Case Study

Case Study #110 | Shorted Static Switch and Multiple Overload Alarms

Jul 18, 2016 | Case Study

Product Eaton 9E 20kVA
Application Manufacturing Facility Data Center
Synopsis Customer placed service call for shorted static switch alarm and multiple overload alarms on newly installed system.
Preliminary Actions Nationwide Power Engineer onsite to trouble shoot multiple overload alarms. Upon inspection and measurement of input and output of the system, a capacitor lead in the TVSS between the UPS and the service transformer had broken free causing intermittent shorting to the capacitor body, indicated by carbon traces. This issue was causing bypass input and voltage errors.
Resolution The lead was repaired and upon further troubleshooting, the Nationwide Power Engineer identified that several non-essential inductive loads were on the output of the UPS including space heaters, multiple printers, an HVAC fan, a small refrigerator, and area lighting. Non-essential loads would be better served by a generator than a small UPS.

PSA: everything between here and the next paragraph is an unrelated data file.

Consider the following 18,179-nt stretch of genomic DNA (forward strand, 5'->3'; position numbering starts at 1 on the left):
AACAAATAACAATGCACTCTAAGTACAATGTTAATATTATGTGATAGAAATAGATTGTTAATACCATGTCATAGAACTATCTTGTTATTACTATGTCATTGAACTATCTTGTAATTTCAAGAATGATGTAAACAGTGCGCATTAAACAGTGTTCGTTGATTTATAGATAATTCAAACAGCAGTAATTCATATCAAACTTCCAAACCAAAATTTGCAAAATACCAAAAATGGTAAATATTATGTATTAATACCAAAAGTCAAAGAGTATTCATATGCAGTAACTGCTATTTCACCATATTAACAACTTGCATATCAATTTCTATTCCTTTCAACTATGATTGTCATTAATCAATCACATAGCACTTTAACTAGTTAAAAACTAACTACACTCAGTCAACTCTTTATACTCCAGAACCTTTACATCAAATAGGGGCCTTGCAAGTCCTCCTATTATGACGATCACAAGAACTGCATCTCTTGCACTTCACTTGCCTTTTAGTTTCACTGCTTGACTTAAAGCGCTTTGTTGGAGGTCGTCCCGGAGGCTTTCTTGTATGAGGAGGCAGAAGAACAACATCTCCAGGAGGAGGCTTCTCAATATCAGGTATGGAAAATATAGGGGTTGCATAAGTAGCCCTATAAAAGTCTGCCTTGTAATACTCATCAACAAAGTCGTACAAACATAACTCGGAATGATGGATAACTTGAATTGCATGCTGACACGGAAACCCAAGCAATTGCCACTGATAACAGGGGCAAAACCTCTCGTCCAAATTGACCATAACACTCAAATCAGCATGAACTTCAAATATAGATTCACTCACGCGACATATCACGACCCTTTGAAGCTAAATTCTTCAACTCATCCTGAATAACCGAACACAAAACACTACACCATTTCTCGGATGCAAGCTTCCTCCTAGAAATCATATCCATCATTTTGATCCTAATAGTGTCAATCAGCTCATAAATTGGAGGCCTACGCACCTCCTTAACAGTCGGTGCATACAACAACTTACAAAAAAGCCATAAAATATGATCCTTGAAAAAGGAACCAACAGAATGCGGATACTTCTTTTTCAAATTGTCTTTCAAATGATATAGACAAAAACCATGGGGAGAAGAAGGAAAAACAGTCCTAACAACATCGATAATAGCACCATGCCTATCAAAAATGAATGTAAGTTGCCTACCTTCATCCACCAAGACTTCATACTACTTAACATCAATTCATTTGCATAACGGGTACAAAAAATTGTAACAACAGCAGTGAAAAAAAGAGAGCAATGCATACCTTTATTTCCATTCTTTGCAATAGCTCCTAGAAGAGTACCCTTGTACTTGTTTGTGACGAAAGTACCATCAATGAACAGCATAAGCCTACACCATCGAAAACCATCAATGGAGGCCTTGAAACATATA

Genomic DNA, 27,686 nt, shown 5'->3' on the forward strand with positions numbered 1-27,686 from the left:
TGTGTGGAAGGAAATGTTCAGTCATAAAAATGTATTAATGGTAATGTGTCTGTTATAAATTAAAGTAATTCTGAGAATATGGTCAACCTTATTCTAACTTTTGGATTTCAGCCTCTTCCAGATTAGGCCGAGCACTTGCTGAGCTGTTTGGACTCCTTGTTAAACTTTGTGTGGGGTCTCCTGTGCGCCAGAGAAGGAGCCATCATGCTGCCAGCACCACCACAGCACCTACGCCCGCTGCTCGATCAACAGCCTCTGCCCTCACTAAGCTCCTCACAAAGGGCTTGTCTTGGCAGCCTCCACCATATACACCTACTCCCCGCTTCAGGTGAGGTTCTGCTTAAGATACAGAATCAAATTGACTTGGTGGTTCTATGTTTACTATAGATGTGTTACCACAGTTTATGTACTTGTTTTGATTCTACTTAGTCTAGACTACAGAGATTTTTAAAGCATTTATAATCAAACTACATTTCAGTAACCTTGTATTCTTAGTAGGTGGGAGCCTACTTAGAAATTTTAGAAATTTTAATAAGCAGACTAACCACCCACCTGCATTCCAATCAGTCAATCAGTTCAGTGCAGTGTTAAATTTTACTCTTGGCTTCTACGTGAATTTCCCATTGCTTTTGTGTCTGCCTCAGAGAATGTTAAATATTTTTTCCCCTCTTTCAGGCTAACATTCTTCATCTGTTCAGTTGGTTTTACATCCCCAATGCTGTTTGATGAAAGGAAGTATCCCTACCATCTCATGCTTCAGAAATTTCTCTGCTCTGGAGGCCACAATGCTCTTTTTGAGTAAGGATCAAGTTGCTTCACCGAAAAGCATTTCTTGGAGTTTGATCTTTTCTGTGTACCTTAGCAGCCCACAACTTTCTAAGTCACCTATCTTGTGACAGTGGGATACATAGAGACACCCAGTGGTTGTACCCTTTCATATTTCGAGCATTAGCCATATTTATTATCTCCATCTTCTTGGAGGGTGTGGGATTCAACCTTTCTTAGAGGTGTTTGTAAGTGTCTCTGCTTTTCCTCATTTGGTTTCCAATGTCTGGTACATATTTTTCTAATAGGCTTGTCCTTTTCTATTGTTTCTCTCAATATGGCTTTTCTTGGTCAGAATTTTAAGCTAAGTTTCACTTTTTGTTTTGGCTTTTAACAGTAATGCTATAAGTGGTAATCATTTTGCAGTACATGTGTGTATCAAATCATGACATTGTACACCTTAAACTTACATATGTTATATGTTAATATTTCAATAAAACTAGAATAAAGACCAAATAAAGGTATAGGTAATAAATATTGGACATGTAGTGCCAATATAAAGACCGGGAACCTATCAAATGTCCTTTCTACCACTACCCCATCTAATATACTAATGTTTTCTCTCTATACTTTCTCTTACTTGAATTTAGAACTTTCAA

Root Cause A sub panel in the building with non-critical loads had inadvertently been wired into the output of the UPS. These types of inductive or cyclical motor loads are not ideal for UPS units. When turned on, a laser printer draws a high current to heat up its fuser roller. A typical smaller rated UPS cannot cope with such a spike. The initial inrush current at start-up can be seven or more times the average operating current of the printer. Lighting loads, especially fluorescents with ballast, traditionally reflect noise back to the UPS. The EMF or noise reflected from the ballasts, starters and lamps as they initiate, can confuse the UPS circuits, giving the impression that there is an increased or infinite load.

Motor loads are also less than ideal for a UPS such as a refrigerator or AC unit. These types of load will require high inrush currents that can also stress the UPS. As much as 7 times higher than running current will be seen by the UPS when a motor starts or AC cycles on. While normal static operation of each type item may not show the UPS as overloaded, the starting or restarting may cause instantaneous overloads. These overloads may force the UPS to bypass if the amplitude or duration is too great. When multiple types of these loads are added, the problems are compounded.

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